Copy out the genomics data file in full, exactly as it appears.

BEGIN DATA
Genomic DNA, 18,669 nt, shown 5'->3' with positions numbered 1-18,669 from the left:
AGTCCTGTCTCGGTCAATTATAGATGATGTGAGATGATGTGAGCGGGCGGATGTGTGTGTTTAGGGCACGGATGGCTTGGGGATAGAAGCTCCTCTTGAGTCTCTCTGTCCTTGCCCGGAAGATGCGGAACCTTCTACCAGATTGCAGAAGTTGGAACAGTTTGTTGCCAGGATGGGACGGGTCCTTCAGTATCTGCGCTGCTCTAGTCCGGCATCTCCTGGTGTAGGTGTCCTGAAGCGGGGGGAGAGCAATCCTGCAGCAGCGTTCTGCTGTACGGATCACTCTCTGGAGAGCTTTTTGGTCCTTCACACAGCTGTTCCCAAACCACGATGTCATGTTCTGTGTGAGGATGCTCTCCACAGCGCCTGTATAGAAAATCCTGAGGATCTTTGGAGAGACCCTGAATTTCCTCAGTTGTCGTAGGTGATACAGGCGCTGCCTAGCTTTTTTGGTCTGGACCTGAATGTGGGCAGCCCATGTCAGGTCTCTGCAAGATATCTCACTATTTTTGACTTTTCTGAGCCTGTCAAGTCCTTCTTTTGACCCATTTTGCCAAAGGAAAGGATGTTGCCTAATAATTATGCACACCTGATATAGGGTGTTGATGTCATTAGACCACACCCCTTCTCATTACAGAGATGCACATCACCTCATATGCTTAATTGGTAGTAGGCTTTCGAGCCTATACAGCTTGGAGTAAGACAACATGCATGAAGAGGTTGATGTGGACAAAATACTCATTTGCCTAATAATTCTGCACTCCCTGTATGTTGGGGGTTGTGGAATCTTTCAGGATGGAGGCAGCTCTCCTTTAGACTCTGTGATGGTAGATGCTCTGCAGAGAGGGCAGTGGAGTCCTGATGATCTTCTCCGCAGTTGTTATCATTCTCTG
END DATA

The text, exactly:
Genomic DNA, 18,669 nt, shown 5'->3' with positions numbered 1-18,669 from the left:
AGTCCTGTCTCGGTCAATTATAGATGATGTGAGATGATGTGAGCGGGCGGATGTGTGTGTTTAGGGCACGGATGGCTTGGGGATAGAAGCTCCTCTTGAGTCTCTCTGTCCTTGCCCGGAAGATGCGGAACCTTCTACCAGATTGCAGAAGTTGGAACAGTTTGTTGCCAGGATGGGACGGGTCCTTCAGTATCTGCGCTGCTCTAGTCCGGCATCTCCTGGTGTAGGTGTCCTGAAGCGGGGGGAGAGCAATCCTGCAGCAGCGTTCTGCTGTACGGATCACTCTCTGGAGAGCTTTTTGGTCCTTCACACAGCTGTTCCCAAACCACGATGTCATGTTCTGTGTGAGGATGCTCTCCACAGCGCCTGTATAGAAAATCCTGAGGATCTTTGGAGAGACCCTGAATTTCCTCAGTTGTCGTAGGTGATACAGGCGCTGCCTAGCTTTTTTGGTCTGGACCTGAATGTGGGCAGCCCATGTCAGGTCTCTGCAAGATATCTCACTATTTTTGACTTTTCTGAGCCTGTCAAGTCCTTCTTTTGACCCATTTTGCCAAAGGAAAGGATGTTGCCTAATAATTATGCACACCTGATATAGGGTGTTGATGTCATTAGACCACACCCCTTCTCATTACAGAGATGCACATCACCTCATATGCTTAATTGGTAGTAGGCTTTCGAGCCTATACAGCTTGGAGTAAGACAACATGCATGAAGAGGTTGATGTGGACAAAATACTCATTTGCCTAATAATTCTGCACTCCCTGTATGTTGGGGGTTGTGGAATCTTTCAGGATGGAGGCAGCTCTCCTTTAGACTCTGTGATGGTAGATGCTCTGCAGAGAGGGCAGTGGAGTCCTGATGATCTTCTCCGCAGTTGTTATCATTCTCTG